The UK government has just launched a £320 million fund to support new district heating projects underlining its commitment to decarbonising heat. It should come as no surprise that this sort of initiative is a crucial part of the Clean Growth Strategy. To be eligible for support projects would need to see 50% renewable heat.
The UK is a long way behind other EU nations in its efforts. This is largely due to the historic availability of cheap North Sea gas that replaced coal as the primary heating source for homes and businesses (and for the generation of electricity). Denmark did not have access to such cheap energy and was forced to find more innovative approaches – better insulated buildings, early adoption of wind energy and utilising district heat networks. Over time Denmark has incorporated more and more solar thermal into its heating networks to the point that it now leads the world. The Danes are targeting 100% renewable energy by 2050 (and they are well on track!).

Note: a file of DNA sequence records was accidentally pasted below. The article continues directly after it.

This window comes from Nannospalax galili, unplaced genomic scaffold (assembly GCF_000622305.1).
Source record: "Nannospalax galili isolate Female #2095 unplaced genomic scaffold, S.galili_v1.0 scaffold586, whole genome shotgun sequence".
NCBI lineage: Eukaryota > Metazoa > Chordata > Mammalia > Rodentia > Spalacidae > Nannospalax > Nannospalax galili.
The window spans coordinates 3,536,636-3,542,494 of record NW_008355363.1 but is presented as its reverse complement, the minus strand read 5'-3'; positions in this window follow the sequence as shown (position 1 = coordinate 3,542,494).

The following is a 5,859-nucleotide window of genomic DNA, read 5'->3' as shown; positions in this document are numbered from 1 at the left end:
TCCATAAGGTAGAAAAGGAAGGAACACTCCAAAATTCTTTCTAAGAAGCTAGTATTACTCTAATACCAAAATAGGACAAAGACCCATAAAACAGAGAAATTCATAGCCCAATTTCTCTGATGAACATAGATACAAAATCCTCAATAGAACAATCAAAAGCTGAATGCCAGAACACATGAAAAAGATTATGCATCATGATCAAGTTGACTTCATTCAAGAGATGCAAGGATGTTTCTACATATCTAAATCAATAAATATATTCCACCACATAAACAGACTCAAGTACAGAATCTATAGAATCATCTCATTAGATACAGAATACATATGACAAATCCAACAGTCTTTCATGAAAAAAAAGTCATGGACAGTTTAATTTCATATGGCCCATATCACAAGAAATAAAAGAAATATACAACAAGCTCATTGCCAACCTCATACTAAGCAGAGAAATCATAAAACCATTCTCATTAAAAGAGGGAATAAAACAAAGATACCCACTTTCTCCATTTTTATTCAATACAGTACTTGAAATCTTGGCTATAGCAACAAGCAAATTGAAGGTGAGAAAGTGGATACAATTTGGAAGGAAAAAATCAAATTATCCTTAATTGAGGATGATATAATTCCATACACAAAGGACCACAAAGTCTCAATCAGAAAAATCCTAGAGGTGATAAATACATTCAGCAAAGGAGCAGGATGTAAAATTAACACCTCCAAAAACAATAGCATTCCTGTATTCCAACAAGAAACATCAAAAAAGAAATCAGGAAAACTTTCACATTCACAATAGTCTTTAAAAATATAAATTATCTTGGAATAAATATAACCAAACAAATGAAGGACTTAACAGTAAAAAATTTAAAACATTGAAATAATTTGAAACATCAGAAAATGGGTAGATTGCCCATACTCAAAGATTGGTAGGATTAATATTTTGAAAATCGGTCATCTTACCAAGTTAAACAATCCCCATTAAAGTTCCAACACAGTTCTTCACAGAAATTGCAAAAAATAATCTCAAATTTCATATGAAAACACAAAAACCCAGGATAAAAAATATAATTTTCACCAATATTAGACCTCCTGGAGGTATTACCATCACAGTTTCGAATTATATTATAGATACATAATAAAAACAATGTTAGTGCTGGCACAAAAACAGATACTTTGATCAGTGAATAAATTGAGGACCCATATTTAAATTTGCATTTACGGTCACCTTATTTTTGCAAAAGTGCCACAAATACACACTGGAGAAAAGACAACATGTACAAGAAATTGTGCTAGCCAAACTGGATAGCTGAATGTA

Generating both heat and power from the same area makes a lot of sense for expensive roof top installations offering distributed heating solutions. However, it makes an even better business case in the context of solar thermal district heating where the value and availability of land must be taken into consideration. One of the most ambitious projects to date will see the city of Graz in Austria moving to a huge 400MW solar thermal array to achieve 30% of its annual heating and hot water demand.
Naturally we at Naked Energy welcome all of the developments in this area and look forward to collaborating on new district heating projects where virtu’s unique combination of high efficiency thermal output plus electricity will differentiate it from the competition.